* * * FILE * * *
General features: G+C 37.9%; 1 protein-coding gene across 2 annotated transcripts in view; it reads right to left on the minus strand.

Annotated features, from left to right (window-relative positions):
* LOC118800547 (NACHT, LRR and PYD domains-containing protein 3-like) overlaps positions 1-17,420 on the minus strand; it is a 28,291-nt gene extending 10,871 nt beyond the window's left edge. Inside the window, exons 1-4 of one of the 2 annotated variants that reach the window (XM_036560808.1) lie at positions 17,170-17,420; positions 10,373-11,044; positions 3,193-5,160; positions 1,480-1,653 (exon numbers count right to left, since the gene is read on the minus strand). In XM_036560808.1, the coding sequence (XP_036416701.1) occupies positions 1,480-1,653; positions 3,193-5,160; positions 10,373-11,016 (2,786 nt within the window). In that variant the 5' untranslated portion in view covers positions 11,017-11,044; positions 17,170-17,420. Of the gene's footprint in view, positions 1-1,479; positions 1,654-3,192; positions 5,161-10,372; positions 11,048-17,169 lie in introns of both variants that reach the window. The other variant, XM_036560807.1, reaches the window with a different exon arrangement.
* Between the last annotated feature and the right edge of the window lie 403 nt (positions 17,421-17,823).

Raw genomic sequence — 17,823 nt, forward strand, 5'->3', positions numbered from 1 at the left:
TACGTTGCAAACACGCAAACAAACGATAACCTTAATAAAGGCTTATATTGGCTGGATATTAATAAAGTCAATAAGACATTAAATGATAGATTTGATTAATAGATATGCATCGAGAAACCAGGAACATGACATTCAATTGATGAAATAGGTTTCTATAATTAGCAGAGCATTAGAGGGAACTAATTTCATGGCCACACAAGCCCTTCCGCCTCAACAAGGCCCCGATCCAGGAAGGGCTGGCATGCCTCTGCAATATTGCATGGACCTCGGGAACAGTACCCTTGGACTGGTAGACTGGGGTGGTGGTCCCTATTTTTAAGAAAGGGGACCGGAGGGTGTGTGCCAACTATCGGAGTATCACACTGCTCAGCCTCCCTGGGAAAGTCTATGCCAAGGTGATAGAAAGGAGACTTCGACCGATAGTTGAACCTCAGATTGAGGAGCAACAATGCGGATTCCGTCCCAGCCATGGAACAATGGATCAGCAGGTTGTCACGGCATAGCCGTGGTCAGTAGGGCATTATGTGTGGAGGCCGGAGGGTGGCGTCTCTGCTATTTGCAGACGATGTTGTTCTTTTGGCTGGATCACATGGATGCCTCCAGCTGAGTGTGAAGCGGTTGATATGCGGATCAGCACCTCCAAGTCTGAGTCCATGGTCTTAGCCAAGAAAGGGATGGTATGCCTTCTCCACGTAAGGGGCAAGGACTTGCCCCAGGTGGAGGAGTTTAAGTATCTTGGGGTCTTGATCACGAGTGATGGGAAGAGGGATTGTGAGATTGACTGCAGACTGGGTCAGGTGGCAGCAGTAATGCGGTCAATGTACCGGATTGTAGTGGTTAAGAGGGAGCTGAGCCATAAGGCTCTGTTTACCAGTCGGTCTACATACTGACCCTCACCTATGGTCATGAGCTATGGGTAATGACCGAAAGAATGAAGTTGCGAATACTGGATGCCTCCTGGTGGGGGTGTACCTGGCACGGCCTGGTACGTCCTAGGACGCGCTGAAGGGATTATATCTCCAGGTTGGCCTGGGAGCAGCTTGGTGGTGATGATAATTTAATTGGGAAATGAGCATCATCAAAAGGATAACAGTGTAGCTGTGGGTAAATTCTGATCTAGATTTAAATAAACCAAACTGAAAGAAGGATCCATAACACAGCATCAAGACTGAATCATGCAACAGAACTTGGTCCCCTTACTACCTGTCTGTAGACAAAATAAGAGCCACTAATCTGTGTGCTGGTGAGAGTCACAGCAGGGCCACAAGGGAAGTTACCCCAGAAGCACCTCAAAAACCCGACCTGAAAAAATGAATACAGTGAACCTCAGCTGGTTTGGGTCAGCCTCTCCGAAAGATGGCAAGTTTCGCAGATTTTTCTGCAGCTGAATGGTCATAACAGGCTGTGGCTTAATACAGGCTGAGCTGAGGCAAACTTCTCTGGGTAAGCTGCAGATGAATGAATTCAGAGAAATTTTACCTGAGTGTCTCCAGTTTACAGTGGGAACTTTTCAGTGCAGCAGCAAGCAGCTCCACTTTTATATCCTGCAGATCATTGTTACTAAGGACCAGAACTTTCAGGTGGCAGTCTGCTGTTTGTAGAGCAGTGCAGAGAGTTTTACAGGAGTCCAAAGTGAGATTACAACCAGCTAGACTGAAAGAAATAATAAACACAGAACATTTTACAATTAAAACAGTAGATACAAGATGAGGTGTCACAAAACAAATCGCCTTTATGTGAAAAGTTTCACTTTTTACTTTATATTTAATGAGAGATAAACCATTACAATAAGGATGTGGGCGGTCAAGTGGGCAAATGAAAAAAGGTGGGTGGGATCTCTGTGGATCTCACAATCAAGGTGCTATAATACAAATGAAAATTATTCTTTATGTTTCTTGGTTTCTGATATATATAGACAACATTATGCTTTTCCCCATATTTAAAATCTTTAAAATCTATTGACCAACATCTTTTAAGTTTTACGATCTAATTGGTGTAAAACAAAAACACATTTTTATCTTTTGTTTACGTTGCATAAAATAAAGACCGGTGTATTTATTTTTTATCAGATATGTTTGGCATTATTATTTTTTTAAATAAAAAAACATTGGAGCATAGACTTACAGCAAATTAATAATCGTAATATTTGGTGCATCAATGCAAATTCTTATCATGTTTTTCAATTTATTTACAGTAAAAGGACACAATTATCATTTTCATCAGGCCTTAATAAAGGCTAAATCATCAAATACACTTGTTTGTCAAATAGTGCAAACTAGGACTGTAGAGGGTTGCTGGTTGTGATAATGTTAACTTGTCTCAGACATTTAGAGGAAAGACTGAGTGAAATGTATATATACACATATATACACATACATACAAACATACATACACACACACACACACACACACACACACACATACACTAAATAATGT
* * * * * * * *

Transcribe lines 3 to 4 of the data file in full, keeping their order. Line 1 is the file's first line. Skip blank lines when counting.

* LOC118800547 (NACHT, LRR and PYD domains-containing protein 3-like) overlaps positions 1-17,420 on the minus strand; it is a 28,291-nt gene extending 10,871 nt beyond the window's left edge. Inside the window, exons 1-4 of one of the 2 annotated variants that reach the window (XM_036560808.1) lie at positions 17,170-17,420; positions 10,373-11,044; positions 3,193-5,160; positions 1,480-1,653 (exon numbers count right to left, since the gene is read on the minus strand). In XM_036560808.1, the coding sequence (XP_036416701.1) occupies positions 1,480-1,653; positions 3,193-5,160; positions 10,373-11,016 (2,786 nt within the window). In that variant the 5' untranslated portion in view covers positions 11,017-11,044; positions 17,170-17,420. Of the gene's footprint in view, positions 1-1,479; positions 1,654-3,192; positions 5,161-10,372; positions 11,048-17,169 lie in introns of both variants that reach the window. The other variant, XM_036560807.1, reaches the window with a different exon arrangement.
* Between the last annotated feature and the right edge of the window lie 403 nt (positions 17,421-17,823).